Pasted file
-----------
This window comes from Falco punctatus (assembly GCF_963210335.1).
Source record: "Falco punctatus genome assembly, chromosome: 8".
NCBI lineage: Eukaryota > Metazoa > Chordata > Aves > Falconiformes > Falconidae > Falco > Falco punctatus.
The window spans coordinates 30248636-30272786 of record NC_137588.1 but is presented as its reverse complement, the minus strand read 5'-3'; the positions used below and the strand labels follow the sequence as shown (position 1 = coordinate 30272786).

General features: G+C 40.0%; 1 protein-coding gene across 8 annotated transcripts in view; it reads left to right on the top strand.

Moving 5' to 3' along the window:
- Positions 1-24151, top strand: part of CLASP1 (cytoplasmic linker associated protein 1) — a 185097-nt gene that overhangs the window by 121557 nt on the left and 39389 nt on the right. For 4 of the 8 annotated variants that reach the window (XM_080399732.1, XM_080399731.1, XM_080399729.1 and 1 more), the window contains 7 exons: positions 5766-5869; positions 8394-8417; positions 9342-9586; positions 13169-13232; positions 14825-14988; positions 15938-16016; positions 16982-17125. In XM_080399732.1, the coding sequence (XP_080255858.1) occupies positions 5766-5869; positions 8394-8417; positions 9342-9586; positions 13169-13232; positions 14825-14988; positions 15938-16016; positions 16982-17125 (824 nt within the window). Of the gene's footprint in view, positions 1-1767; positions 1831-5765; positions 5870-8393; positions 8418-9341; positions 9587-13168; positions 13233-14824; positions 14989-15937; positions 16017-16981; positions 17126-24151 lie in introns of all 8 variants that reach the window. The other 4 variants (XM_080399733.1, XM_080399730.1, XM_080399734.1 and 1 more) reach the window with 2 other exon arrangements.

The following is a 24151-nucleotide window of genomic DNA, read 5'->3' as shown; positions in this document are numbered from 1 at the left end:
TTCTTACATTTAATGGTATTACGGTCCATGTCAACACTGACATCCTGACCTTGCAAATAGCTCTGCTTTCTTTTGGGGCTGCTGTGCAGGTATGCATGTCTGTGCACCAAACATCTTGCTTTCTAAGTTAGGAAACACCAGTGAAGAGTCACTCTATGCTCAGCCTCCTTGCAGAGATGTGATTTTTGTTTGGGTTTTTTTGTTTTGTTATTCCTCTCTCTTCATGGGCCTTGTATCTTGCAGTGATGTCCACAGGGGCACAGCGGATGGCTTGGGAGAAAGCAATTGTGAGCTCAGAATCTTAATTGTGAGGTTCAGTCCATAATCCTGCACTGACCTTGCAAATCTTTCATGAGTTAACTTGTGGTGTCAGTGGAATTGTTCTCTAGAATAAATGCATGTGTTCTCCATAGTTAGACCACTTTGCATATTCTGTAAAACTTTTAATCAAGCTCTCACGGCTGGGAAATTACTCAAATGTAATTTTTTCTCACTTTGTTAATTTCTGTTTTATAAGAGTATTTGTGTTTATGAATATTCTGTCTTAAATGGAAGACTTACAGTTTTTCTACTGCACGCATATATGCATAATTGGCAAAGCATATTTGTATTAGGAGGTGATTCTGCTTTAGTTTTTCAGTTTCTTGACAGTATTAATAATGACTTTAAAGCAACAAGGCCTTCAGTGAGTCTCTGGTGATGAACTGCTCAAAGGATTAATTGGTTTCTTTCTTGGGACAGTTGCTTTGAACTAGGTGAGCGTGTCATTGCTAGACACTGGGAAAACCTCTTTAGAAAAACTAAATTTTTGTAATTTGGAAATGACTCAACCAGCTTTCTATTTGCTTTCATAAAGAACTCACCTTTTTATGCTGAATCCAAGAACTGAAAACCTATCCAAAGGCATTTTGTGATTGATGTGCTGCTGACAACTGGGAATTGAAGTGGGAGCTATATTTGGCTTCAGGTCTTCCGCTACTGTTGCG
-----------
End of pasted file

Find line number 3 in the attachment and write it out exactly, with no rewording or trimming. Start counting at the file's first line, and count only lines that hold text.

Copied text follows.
NCBI lineage: Eukaryota > Metazoa > Chordata > Aves > Falconiformes > Falconidae > Falco > Falco punctatus.